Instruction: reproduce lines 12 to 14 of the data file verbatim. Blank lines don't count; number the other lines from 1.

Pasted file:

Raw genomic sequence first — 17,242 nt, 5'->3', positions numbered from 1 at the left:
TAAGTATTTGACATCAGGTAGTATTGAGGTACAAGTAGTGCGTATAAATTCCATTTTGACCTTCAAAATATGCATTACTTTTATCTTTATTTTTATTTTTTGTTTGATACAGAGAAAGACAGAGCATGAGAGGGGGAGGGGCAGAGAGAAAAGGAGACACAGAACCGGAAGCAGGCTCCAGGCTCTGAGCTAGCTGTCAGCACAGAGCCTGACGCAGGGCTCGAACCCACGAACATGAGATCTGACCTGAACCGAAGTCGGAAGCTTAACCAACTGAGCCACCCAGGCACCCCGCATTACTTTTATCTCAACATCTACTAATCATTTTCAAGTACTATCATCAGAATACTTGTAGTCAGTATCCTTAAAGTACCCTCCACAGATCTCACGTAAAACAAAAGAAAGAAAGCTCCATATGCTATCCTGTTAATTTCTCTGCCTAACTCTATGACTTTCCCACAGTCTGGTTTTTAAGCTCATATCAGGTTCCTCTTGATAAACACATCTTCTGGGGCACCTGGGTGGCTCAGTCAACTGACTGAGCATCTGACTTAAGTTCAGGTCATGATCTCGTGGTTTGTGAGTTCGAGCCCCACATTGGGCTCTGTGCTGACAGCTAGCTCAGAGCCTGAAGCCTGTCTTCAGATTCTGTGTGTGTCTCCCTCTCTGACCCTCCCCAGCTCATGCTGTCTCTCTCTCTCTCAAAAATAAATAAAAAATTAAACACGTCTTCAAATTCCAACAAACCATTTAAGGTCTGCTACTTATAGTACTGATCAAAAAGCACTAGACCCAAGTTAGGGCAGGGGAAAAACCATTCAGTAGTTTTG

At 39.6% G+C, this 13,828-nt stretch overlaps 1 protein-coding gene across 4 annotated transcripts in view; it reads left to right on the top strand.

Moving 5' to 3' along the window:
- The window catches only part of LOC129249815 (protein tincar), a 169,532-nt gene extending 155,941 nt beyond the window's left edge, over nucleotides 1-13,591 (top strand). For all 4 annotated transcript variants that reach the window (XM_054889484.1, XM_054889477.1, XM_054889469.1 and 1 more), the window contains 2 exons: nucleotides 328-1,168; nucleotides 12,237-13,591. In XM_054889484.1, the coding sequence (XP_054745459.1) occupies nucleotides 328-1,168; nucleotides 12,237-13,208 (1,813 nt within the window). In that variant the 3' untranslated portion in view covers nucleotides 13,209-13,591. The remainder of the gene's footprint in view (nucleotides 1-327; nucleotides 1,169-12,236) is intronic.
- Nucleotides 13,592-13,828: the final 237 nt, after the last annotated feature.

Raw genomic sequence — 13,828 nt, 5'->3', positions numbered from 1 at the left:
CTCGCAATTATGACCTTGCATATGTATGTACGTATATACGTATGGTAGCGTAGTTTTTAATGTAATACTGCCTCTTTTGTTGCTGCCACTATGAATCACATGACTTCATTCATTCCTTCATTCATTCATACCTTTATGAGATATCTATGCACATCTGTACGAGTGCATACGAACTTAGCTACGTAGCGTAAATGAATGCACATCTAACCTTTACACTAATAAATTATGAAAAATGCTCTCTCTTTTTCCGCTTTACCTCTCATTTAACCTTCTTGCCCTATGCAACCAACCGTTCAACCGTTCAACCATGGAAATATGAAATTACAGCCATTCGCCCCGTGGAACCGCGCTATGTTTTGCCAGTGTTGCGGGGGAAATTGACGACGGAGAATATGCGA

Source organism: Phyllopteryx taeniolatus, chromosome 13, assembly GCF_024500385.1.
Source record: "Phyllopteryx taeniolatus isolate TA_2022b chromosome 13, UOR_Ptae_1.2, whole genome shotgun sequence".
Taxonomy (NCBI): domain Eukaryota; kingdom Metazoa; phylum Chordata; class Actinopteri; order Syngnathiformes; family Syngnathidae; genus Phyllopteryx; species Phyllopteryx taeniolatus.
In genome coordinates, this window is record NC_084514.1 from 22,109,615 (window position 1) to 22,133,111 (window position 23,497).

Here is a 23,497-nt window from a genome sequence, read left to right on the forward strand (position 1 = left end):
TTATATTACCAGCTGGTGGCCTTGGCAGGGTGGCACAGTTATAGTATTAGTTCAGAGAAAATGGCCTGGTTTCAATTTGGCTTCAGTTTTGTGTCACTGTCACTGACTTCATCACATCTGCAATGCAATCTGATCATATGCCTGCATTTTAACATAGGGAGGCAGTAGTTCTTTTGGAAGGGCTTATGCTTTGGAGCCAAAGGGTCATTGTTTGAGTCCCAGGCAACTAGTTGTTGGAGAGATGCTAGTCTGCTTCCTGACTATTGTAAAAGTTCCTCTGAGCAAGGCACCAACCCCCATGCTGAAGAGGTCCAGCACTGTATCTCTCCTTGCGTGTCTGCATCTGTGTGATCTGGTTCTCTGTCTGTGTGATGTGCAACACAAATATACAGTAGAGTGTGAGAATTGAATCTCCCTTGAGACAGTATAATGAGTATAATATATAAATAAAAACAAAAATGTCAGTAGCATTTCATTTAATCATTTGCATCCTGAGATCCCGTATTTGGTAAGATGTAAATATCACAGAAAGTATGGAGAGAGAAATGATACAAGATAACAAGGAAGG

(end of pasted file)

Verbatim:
In genome coordinates, this window is record NC_084514.1 from 22,109,615 (window position 1) to 22,133,111 (window position 23,497).

Here is a 23,497-nt window from a genome sequence, read left to right on the forward strand (position 1 = left end):
TTATATTACCAGCTGGTGGCCTTGGCAGGGTGGCACAGTTATAGTATTAGTTCAGAGAAAATGGCCTGGTTTCAATTTGGCTTCAGTTTTGTGTCACTGTCACTGACTTCATCACATCTGCAATGCAATCTGATCATATGCCTGCATTTTAACATAGGGAGGCAGTAGTTCTTTTGGAAGGGCTTATGCTTTGGAGCCAAAGGGTCATTGTTTGAGTCCCAGGCAACTAGTTGTTGGAGAGATGCTAGTCTGCTTCCTGACTATTGTAAAAGTTCCTCTGAGCAAGGCACCAACCCCCATGCTGAAGAGGTCCAGCACTGTATCTCTCCTTGCGTGTCTGCATCTGTGTGATCTGGTTCTCTGTCTGTGTGATGTGCAACACAAATATACAGTAGAGTGTGAGAATTGAATCTCCCTTGAGACAGTATAATGAGTATAATATATAAATAAAAACAAAAATGTCAGTAGCATTTCATTTAATCATTTGCATCCTGAGATCCCGTATTTGGTAAGATGTAAATATCACAGAAAGTATGGAGAGAGAAATGATACAAGATAACAAGGAAGG